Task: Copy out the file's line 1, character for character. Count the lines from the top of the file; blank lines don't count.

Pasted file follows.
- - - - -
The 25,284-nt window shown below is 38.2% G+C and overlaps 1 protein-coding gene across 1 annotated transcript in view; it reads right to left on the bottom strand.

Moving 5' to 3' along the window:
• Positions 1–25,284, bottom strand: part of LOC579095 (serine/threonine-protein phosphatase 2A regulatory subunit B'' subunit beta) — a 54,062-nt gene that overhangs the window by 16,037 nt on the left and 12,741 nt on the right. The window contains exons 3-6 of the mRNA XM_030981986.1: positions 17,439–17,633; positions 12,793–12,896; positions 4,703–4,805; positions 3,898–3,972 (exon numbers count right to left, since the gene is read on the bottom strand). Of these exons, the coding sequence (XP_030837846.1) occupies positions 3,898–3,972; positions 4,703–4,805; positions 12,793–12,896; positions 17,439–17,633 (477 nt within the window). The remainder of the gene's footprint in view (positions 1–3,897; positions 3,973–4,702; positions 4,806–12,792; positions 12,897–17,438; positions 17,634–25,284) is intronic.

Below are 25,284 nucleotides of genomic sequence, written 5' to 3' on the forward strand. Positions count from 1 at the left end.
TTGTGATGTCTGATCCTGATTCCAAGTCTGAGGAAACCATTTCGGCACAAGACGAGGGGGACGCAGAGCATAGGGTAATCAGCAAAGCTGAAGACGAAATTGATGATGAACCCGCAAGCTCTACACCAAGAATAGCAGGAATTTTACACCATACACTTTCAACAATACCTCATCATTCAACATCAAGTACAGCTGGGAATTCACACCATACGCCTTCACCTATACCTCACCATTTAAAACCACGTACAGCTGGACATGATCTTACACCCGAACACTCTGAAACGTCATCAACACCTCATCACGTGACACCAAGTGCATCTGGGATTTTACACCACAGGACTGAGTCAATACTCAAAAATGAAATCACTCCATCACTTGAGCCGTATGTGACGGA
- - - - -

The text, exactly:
The 25,284-nt window shown below is 38.2% G+C and overlaps 1 protein-coding gene across 1 annotated transcript in view; it reads right to left on the bottom strand.